Still, numerous pertinent questions remain between sport and social capital. Namely, little is known regarding the specific type of social capital produced by sport and the specificity regarding that of the type of sport and community itself (Coalter, 2007). Future research is necessary to differentiate the bonding and bridging construction of social capital within sporting communities. Because clear distinction between bonding and bridging groups do not always exist (Putnam, 2000), it is critical that both formal and informal networks are meticulously inspected with regard to their specific purposes (Zmerli, 2003). Thus, a more qualitative approach may improve the analysis of specific social networks created from, and impacted by, a strong presence of college athletics upon a college or university campus. Still, both a bonding and bridging element should be included in all research aimed at social capital within sport communities.

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Address Correspondence to: Aaron W. Clopton, Department of Kinesiology, Louisiana State University, Baton Rouge, LA, 70803. E-mail: awc@lsu.edu

Aaron W. Clopton

Louisiana State University

Bryan L. Finch

Oklahoma State University
Table 1. Social Capital Assessment Tool (SCAT, Krishna & Shrader,
1999).

Trust Items                   Does not
                             apply to me
                               at all

Most students/faculty at          1        2     3    4     5    6
this university are
basically honest and can
be trusted.

At this university, one           1        2     3    4     5    6
has to be alert of someone
who is I ikely to take
advantage of you.

Norms of Reciprocity Items

Students/faculty are              1        2     3    4     5    6
always interested only in
their own welfare here.

Most students/faculty at          1        2     3    4     5    6
this university are
willing to help if you
need it.

I feel accepted as a              1        2     3    4     5    6
member of this university.

Trust Items                  Completely
                               applies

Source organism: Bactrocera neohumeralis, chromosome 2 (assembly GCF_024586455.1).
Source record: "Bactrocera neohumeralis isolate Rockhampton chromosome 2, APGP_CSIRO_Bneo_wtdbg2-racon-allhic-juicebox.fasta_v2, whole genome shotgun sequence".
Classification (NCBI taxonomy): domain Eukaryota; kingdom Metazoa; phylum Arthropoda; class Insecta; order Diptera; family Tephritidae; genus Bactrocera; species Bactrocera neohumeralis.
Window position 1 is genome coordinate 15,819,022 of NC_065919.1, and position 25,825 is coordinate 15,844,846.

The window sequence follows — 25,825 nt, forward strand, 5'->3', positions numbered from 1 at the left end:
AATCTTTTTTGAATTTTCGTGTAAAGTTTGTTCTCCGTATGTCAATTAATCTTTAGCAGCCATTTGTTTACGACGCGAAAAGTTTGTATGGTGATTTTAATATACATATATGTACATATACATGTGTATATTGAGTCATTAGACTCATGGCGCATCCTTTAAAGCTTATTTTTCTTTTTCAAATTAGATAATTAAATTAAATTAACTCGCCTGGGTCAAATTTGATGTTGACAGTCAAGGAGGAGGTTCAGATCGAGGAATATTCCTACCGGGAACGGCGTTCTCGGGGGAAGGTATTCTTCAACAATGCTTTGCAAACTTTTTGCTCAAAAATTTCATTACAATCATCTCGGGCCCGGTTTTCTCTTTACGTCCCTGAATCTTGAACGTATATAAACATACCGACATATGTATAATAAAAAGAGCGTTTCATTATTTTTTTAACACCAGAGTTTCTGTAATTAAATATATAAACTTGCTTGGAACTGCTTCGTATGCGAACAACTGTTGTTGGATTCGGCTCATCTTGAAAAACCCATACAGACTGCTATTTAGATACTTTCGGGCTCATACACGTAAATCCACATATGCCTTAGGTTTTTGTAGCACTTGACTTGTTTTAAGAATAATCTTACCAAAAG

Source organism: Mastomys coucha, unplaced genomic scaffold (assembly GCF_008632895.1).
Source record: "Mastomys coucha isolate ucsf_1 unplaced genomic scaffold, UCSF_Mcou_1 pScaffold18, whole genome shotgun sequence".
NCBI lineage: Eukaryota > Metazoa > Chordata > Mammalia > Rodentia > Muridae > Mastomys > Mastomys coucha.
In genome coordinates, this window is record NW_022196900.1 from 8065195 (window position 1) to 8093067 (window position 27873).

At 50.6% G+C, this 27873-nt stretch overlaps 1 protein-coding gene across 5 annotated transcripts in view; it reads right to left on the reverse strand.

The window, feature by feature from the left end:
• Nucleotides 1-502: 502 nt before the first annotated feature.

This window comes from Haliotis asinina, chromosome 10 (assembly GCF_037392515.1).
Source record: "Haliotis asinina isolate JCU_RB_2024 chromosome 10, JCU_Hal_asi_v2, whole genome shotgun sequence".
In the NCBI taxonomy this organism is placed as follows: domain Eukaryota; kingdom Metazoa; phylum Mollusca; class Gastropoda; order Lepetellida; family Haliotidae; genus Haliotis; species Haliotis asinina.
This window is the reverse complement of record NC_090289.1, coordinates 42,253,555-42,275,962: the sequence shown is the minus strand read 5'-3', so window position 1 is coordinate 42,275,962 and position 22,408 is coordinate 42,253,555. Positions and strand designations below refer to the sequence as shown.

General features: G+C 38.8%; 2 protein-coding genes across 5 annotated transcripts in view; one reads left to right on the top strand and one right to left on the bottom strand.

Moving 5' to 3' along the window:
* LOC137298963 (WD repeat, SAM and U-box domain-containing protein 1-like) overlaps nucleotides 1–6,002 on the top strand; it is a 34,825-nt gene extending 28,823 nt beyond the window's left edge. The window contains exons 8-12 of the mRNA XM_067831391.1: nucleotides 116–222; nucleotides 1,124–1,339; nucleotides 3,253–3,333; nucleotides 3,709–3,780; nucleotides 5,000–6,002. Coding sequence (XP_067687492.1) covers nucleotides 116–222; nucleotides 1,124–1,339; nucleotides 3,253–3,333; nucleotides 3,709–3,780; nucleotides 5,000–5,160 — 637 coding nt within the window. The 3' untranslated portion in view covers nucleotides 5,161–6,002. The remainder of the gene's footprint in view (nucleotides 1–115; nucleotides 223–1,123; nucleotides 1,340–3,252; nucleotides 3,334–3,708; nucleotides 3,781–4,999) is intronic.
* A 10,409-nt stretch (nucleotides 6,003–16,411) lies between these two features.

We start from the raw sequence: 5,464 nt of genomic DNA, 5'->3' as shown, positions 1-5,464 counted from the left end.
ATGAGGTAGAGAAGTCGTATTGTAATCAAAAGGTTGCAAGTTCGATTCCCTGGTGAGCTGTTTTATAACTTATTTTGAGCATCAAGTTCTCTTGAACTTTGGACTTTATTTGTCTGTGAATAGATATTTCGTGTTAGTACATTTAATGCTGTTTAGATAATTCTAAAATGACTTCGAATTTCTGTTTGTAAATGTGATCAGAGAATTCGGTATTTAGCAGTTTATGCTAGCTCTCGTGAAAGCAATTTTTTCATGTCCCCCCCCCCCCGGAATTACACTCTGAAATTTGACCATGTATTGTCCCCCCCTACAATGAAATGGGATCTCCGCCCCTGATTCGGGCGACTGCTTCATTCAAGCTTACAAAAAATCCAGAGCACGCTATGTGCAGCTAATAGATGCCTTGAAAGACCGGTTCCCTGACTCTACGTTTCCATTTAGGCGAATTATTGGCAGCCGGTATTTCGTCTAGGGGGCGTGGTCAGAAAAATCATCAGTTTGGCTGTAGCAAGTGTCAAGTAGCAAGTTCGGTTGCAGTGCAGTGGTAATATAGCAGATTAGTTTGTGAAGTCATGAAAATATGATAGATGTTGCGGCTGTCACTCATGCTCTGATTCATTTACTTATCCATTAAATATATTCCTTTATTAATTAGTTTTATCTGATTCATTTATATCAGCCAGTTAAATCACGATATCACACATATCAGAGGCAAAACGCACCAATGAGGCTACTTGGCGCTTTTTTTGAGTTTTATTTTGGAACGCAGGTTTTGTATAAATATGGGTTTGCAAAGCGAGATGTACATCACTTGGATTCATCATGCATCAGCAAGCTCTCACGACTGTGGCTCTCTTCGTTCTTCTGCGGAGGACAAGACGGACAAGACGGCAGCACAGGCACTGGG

to me

Most students/faculty at          7
this university are
basically honest and can
be trusted.

At this university, one           7
has to be alert of someone
who is I ikely to take
advantage of you.

Norms of Reciprocity Items

Students/faculty are              7
always interested only in
their own welfare here.

Most students/faculty at          7
this university are
willing to help if you
need it.

I feel accepted as a              7
member of this university.

Table 2. Summary of hierarchical regression analysis predicting social
capital (n=1252).

Variable
(figures from final      B       SE B    [beta]
step of analysis)

Step 1
  Gender                 0.62    0.24    0.07 *
  Race                   0.77    0.39    0.05 *
  Residency              0.26    0.26    0.03
  Age                    0.42    0.12    0.16 ***

Step 2
  Year in School        -0.31    0.16   -0.10 *
  Campus Residence       0.29    0.28    0.04
  Hrs Worked per Week   -0.02    0.01   -0.06
  Greek Status           0.38    0.33    0.03
  Athlete Status        -0.85    0.51   -0.05
  Grade Point Average    0.76    0.24    0.09 *

Step 3
  Fan Identity           0.14    0.02    0.28 *

Note. [R.sup.2] =.02, p <.01 for Step 1; [R.sup.2] [DELTA] = .01, p
<.05 for Step 2; [R.sup.2] [DELTA] = .07, p <.001 for Step 3.

* values significant at the .05 level

** values significant at the .01 level

*** values significant at the .001 level
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Date:Dec 1, 2010